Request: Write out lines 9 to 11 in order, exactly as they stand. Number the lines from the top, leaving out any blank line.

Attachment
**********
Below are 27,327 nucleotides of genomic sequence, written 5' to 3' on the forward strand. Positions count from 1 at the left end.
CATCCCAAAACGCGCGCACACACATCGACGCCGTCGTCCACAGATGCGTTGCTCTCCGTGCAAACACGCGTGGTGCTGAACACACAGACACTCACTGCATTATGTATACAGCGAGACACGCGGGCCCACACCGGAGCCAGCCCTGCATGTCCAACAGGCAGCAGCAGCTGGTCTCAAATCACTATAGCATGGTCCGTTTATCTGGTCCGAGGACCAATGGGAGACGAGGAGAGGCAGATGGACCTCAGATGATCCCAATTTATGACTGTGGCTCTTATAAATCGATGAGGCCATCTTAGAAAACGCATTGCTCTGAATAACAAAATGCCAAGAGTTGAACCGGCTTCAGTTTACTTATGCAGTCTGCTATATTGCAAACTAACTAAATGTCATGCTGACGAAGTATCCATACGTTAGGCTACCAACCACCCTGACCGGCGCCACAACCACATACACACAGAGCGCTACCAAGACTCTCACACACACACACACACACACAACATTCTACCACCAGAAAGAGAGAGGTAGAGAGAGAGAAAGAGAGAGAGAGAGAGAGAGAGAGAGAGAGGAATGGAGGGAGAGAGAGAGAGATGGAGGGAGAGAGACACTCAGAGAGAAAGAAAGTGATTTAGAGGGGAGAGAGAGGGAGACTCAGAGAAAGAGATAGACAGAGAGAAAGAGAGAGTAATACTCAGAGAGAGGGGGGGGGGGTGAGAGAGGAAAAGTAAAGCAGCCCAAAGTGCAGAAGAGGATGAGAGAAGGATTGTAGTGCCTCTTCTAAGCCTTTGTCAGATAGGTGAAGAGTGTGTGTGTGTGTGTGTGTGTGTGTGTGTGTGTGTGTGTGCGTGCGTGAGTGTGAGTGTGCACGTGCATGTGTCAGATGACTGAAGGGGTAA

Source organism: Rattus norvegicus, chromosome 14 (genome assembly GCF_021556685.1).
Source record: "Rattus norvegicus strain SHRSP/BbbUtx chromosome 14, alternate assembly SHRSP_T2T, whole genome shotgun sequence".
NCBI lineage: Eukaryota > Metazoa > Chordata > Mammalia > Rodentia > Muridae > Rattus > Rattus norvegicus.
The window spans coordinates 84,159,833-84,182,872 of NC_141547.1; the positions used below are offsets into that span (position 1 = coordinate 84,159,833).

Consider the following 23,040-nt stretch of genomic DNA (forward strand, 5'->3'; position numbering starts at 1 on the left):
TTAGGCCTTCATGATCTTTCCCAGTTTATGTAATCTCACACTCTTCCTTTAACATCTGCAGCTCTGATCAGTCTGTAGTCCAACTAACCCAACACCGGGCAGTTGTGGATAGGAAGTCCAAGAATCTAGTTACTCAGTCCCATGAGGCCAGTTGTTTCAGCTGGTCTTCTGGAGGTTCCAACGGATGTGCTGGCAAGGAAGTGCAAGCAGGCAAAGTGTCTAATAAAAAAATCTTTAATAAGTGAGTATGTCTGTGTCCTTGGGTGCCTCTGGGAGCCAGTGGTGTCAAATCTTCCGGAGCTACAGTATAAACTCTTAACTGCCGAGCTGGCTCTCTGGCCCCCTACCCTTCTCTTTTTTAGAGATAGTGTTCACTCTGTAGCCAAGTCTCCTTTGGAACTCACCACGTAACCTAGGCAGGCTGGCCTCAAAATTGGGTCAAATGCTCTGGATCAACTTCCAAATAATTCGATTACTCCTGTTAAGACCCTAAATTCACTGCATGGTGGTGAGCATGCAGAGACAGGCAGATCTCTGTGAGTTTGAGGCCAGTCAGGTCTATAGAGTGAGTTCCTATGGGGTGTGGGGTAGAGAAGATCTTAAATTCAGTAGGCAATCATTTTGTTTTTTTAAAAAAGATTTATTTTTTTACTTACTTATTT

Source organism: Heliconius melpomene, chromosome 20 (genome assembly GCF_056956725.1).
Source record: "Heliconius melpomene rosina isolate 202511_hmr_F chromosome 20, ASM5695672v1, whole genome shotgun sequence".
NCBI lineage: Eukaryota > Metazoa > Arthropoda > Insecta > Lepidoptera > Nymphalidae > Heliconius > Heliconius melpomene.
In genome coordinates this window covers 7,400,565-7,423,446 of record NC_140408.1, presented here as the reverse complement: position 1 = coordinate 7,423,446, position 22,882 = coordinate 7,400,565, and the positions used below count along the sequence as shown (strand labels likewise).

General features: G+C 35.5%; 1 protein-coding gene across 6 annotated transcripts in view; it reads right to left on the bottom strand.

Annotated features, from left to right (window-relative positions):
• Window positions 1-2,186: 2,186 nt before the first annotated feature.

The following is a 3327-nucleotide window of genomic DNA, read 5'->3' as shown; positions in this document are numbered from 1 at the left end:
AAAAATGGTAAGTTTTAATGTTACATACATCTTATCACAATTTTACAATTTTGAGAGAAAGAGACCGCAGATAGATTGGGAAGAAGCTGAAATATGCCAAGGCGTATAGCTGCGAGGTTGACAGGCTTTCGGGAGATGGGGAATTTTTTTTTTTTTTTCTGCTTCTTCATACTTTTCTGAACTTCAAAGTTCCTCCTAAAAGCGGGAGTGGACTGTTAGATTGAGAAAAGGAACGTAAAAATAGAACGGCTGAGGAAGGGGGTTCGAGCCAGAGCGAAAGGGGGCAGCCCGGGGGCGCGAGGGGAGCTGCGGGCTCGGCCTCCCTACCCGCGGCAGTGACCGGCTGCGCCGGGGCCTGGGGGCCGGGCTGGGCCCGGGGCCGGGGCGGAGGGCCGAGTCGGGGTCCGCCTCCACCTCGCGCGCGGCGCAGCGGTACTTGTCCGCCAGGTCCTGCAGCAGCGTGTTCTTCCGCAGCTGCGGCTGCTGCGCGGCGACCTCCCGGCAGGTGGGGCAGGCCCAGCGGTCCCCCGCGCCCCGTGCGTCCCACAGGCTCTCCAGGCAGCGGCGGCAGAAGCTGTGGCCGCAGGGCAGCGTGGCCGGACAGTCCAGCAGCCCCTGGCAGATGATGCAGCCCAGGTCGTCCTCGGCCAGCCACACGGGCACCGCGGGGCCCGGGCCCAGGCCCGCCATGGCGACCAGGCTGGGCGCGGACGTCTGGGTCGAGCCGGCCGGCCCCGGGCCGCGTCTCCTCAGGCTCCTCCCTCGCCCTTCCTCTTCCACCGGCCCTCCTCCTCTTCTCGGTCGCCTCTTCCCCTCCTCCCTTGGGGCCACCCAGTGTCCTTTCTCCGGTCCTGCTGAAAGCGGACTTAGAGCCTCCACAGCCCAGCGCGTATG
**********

Source organism: Heliconius melpomene, chromosome 20 (genome assembly GCF_056956725.1).
Source record: "Heliconius melpomene rosina isolate 202511_hmr_F chromosome 20, ASM5695672v1, whole genome shotgun sequence".
NCBI lineage: Eukaryota > Metazoa > Arthropoda > Insecta > Lepidoptera > Nymphalidae > Heliconius > Heliconius melpomene.